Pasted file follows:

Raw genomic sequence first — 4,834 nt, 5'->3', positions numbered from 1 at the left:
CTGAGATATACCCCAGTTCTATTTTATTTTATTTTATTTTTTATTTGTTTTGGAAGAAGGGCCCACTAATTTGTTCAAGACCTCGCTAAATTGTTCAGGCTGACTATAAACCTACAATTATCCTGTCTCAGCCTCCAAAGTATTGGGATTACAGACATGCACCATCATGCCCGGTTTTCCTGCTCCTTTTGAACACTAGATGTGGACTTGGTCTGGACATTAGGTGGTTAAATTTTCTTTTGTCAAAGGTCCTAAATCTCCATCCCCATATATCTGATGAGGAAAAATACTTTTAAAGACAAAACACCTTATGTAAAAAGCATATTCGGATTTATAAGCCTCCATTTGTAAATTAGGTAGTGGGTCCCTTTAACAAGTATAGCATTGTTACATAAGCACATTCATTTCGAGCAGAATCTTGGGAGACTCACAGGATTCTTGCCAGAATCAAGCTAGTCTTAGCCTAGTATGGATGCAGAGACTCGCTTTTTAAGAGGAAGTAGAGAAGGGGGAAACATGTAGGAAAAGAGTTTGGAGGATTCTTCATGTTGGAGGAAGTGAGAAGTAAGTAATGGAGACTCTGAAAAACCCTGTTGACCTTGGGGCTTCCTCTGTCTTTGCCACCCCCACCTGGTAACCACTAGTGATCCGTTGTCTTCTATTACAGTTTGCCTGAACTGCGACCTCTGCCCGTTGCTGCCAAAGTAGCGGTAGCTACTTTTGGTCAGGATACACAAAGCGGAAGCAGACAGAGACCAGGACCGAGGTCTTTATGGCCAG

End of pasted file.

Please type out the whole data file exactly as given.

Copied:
Raw genomic sequence first — 4,834 nt, 5'->3', positions numbered from 1 at the left:
CTGAGATATACCCCAGTTCTATTTTATTTTATTTTATTTTTTATTTGTTTTGGAAGAAGGGCCCACTAATTTGTTCAAGACCTCGCTAAATTGTTCAGGCTGACTATAAACCTACAATTATCCTGTCTCAGCCTCCAAAGTATTGGGATTACAGACATGCACCATCATGCCCGGTTTTCCTGCTCCTTTTGAACACTAGATGTGGACTTGGTCTGGACATTAGGTGGTTAAATTTTCTTTTGTCAAAGGTCCTAAATCTCCATCCCCATATATCTGATGAGGAAAAATACTTTTAAAGACAAAACACCTTATGTAAAAAGCATATTCGGATTTATAAGCCTCCATTTGTAAATTAGGTAGTGGGTCCCTTTAACAAGTATAGCATTGTTACATAAGCACATTCATTTCGAGCAGAATCTTGGGAGACTCACAGGATTCTTGCCAGAATCAAGCTAGTCTTAGCCTAGTATGGATGCAGAGACTCGCTTTTTAAGAGGAAGTAGAGAAGGGGGAAACATGTAGGAAAAGAGTTTGGAGGATTCTTCATGTTGGAGGAAGTGAGAAGTAAGTAATGGAGACTCTGAAAAACCCTGTTGACCTTGGGGCTTCCTCTGTCTTTGCCACCCCCACCTGGTAACCACTAGTGATCCGTTGTCTTCTATTACAGTTTGCCTGAACTGCGACCTCTGCCCGTTGCTGCCAAAGTAGCGGTAGCTACTTTTGGTCAGGATACACAAAGCGGAAGCAGACAGAGACCAGGACCGAGGTCTTTATGGCCAG